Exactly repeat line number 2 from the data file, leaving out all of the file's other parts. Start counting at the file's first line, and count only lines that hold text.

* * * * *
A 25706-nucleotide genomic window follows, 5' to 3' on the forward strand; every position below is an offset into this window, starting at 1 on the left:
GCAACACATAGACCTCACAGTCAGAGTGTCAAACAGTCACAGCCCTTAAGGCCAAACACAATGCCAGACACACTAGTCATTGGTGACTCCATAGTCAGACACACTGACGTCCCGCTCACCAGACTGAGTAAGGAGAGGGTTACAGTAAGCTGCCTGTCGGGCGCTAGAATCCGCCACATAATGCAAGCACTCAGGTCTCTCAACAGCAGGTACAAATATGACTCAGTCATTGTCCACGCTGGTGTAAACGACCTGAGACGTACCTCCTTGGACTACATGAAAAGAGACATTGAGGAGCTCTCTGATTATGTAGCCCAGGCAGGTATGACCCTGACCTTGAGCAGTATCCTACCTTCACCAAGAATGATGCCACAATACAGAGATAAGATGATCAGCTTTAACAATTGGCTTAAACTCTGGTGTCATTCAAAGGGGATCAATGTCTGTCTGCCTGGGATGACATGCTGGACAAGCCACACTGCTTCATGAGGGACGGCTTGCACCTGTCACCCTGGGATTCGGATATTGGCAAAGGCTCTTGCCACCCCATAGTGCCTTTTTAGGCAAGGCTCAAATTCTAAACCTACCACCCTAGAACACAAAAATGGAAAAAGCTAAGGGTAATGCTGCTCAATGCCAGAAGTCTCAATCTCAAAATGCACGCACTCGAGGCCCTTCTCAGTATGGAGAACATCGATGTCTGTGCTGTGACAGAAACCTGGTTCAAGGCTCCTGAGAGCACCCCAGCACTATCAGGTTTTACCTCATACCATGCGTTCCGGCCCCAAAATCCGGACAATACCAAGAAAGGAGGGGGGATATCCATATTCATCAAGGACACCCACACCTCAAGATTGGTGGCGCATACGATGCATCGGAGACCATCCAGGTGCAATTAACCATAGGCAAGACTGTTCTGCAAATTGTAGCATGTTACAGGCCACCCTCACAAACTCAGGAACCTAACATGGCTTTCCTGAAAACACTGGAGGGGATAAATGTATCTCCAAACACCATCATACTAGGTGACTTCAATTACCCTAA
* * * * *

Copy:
GCAACACATAGACCTCACAGTCAGAGTGTCAAACAGTCACAGCCCTTAAGGCCAAACACAATGCCAGACACACTAGTCATTGGTGACTCCATAGTCAGACACACTGACGTCCCGCTCACCAGACTGAGTAAGGAGAGGGTTACAGTAAGCTGCCTGTCGGGCGCTAGAATCCGCCACATAATGCAAGCACTCAGGTCTCTCAACAGCAGGTACAAATATGACTCAGTCATTGTCCACGCTGGTGTAAACGACCTGAGACGTACCTCCTTGGACTACATGAAAAGAGACATTGAGGAGCTCTCTGATTATGTAGCCCAGGCAGGTATGACCCTGACCTTGAGCAGTATCCTACCTTCACCAAGAATGATGCCACAATACAGAGATAAGATGATCAGCTTTAACAATTGGCTTAAACTCTGGTGTCATTCAAAGGGGATCAATGTCTGTCTGCCTGGGATGACATGCTGGACAAGCCACACTGCTTCATGAGGGACGGCTTGCACCTGTCACCCTGGGATTCGGATATTGGCAAAGGCTCTTGCCACCCCATAGTGCCTTTTTAGGCAAGGCTCAAATTCTAAACCTACCACCCTAGAACACAAAAATGGAAAAAGCTAAGGGTAATGCTGCTCAATGCCAGAAGTCTCAATCTCAAAATGCACGCACTCGAGGCCCTTCTCAGTATGGAGAACATCGATGTCTGTGCTGTGACAGAAACCTGGTTCAAGGCTCCTGAGAGCACCCCAGCACTATCAGGTTTTACCTCATACCATGCGTTCCGGCCCCAAAATCCGGACAATACCAAGAAAGGAGGGGGGATATCCATATTCATCAAGGACACCCACACCTCAAGATTGGTGGCGCATACGATGCATCGGAGACCATCCAGGTGCAATTAACCATAGGCAAGACTGTTCTGCAAATTGTAGCATGTTACAGGCCACCCTCACAAACTCAGGAACCTAACATGGCTTTCCTGAAAACACTGGAGGGGATAAATGTATCTCCAAACACCATCATACTAGGTGACTTCAATTACCCTAA